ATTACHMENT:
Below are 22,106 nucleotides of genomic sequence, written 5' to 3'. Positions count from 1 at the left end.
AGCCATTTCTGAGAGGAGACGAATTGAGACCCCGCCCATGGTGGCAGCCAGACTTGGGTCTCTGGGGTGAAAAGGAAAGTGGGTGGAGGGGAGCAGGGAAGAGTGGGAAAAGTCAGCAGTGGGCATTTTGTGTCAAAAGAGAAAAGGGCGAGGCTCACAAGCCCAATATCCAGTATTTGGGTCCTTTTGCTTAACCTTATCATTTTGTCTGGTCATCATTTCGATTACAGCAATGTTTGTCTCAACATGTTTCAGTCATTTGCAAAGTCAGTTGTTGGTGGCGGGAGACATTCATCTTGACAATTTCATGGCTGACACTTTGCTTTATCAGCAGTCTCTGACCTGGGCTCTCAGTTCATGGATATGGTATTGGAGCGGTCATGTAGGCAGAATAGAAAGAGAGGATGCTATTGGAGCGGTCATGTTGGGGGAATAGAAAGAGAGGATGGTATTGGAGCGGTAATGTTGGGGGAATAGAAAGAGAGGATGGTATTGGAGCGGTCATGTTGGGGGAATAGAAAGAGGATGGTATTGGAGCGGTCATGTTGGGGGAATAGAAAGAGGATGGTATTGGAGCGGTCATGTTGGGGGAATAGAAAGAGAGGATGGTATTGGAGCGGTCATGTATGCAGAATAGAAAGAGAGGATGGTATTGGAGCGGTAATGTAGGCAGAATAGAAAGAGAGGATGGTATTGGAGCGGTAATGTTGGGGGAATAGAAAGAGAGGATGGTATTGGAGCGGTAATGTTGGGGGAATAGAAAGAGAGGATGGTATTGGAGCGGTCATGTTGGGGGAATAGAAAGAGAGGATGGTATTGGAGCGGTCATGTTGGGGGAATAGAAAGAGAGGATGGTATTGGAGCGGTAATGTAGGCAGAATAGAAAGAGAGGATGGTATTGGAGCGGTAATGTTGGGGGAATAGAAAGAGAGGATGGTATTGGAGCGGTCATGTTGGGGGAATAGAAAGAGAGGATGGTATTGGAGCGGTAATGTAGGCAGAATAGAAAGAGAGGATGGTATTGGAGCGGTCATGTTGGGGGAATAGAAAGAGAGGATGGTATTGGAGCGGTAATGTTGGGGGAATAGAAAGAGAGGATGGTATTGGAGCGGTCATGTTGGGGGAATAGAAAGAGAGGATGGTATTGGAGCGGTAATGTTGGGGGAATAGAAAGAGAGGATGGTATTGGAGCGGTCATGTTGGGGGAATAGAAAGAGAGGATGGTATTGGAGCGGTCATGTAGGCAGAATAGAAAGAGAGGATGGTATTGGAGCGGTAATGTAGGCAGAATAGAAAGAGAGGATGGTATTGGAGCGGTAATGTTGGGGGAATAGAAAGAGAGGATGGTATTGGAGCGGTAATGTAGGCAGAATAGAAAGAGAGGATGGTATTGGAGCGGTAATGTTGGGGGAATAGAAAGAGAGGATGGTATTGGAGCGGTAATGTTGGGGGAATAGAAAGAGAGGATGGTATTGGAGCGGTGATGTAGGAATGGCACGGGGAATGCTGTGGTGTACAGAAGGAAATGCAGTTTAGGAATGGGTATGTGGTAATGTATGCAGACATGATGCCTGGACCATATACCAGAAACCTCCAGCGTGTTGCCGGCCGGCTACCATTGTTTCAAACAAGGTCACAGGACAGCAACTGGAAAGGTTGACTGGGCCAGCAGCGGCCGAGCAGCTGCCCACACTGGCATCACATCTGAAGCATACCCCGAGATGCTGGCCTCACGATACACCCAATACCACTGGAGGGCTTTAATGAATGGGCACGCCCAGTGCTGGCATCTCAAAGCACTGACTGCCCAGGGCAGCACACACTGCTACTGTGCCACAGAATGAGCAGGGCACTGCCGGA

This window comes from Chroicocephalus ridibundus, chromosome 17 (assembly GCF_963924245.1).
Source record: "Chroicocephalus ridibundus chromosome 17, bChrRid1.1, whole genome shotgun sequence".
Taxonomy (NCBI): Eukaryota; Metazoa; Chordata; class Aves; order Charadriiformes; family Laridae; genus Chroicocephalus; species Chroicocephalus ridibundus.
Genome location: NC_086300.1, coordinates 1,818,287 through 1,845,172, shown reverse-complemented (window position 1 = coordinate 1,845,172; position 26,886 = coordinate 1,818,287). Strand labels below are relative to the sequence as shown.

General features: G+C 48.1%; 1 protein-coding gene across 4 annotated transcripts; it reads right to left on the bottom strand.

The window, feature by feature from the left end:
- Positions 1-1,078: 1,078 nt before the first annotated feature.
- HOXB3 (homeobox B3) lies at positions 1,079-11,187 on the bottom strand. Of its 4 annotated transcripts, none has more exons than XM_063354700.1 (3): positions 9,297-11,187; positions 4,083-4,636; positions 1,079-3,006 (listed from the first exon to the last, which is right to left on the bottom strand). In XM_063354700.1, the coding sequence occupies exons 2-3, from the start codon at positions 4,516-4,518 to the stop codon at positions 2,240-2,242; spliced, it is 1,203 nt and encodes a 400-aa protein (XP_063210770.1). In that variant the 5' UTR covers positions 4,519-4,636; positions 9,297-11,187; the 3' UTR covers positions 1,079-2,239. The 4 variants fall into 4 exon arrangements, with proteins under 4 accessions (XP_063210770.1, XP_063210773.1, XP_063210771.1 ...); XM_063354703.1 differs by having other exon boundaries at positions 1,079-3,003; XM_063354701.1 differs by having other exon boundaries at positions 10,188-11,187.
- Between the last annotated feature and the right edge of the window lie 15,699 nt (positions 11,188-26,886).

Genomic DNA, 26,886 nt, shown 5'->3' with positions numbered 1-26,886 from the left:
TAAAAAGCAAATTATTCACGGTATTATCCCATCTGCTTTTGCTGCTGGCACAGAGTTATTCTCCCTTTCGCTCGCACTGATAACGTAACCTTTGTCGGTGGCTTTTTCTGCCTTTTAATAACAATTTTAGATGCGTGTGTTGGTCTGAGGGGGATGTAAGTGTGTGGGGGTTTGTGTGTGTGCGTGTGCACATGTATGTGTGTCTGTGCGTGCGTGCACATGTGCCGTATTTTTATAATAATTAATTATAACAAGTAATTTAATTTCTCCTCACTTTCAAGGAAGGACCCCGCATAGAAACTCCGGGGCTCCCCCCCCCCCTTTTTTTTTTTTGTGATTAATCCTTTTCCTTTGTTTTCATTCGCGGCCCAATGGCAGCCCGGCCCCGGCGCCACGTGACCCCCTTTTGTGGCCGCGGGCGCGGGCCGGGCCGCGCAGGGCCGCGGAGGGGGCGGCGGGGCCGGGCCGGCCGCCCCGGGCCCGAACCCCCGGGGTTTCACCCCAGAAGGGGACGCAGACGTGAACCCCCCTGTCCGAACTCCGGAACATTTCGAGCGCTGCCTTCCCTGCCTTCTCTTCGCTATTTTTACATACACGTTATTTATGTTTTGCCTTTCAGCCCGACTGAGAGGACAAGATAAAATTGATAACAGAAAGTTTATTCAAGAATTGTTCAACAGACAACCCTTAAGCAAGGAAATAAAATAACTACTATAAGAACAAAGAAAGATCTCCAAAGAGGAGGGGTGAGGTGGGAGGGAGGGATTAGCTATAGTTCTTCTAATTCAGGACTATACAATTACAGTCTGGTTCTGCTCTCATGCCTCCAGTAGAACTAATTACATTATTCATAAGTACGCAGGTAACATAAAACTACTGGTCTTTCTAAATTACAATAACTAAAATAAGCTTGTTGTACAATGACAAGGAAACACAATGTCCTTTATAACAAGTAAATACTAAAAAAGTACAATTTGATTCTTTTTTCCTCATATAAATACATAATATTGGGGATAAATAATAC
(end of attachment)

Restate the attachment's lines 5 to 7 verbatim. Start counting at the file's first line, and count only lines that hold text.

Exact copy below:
Taxonomy (NCBI): Eukaryota; Metazoa; Chordata; class Aves; order Charadriiformes; family Laridae; genus Chroicocephalus; species Chroicocephalus ridibundus.
Genome location: NC_086300.1, coordinates 1,818,287 through 1,845,172, shown reverse-complemented (window position 1 = coordinate 1,845,172; position 26,886 = coordinate 1,818,287). Strand labels below are relative to the sequence as shown.

General features: G+C 48.1%; 1 protein-coding gene across 4 annotated transcripts; it reads right to left on the bottom strand.